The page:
Take care,

Lisa

P.S. Thanks for reading, and feel free to share. If you have feedback, I’d love to hear it. And if someone forwarded this to you, thank them for me, and go to 
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Now Comes the Obnoxious Part

Welcome to my random musings about the world, on a weekly-to-occasional basis.

Where we are: We’re in Venice! I am in a museum, soaking up art and history and the mystique of La Serenissima. Lee is drinking coffee.

Now Comes the Obnoxious Part

I haven’t posted on social media much, if at all,  since the pandemic began. As things went from bad to worse in much of the world, including the US, we were living our best lives in South Korea, and it occurred to me that no one who was living in lockdown and/or fear wanted to see my pictures of latte art or kimchi or an entire neighborhood of skin care stores.

In the year since my last Instagram post, we’ve been to lots of beautiful and interesting spots. I’ve taken lots of pictures, but I’ve mostly kept them to myself. I’ve heard and read about ‘travel shaming,’ and I have no desire to open myself up to that kind of criticism.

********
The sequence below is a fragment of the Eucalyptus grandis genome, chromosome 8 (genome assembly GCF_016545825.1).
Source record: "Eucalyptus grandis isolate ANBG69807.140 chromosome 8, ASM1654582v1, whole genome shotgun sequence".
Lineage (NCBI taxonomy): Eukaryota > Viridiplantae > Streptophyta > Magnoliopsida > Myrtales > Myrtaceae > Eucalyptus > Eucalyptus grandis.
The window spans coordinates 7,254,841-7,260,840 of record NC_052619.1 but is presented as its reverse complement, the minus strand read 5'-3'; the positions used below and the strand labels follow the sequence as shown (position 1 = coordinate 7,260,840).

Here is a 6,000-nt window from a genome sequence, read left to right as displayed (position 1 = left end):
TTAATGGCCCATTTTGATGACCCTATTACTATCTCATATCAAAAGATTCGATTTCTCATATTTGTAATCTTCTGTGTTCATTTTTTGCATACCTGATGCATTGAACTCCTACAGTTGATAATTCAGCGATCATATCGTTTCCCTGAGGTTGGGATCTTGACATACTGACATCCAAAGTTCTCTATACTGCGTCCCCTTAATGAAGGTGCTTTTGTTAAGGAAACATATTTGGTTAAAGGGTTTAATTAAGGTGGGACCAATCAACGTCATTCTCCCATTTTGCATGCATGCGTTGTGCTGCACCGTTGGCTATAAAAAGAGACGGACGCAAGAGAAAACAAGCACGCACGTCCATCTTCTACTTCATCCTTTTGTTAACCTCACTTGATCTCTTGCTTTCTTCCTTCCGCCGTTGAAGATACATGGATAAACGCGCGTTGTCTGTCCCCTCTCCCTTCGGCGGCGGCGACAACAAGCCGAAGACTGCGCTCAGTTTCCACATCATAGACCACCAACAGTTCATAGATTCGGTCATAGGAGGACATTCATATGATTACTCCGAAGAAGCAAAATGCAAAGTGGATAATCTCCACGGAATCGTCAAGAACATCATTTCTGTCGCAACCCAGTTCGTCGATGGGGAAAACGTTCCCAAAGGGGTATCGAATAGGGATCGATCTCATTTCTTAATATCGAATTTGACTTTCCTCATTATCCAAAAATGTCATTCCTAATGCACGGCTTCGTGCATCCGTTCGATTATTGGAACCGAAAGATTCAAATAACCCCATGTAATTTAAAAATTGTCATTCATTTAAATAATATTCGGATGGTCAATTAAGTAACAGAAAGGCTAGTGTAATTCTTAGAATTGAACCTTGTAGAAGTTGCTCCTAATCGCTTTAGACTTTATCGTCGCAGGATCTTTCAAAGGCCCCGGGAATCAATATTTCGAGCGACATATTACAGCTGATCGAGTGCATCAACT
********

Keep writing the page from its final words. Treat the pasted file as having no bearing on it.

Writing these essays has seemed very slightly more acceptable, because the longer format and ongoing narrative at least allow me to explain why and how we have continued to move around the world, even while the travel industry has been mostly shut down. At least, that’s how I justified it to myself.

But Lee and I are vaccinated now, borders are starting to reopen (at least in wealthy countries), and we’re planning my European fantasy summer. For me, at least, the last eighteen months have been a pointed reminder that life is short—I want to get on with doing all the things and seeing all the places.

So we’re back to making plans. Venice! Florence! Vienna! Paris! I’m the proverbial kid in the candy store, greedy for everything. Lee is booking hotel rooms and flights; I’m buying train tickets and museum passes.

But but but. What other lessons have I learned from this pandemic? 

Should I go back to my old habits of showing off the Insta-friendly parts of my life? Should I go back to over-sharing?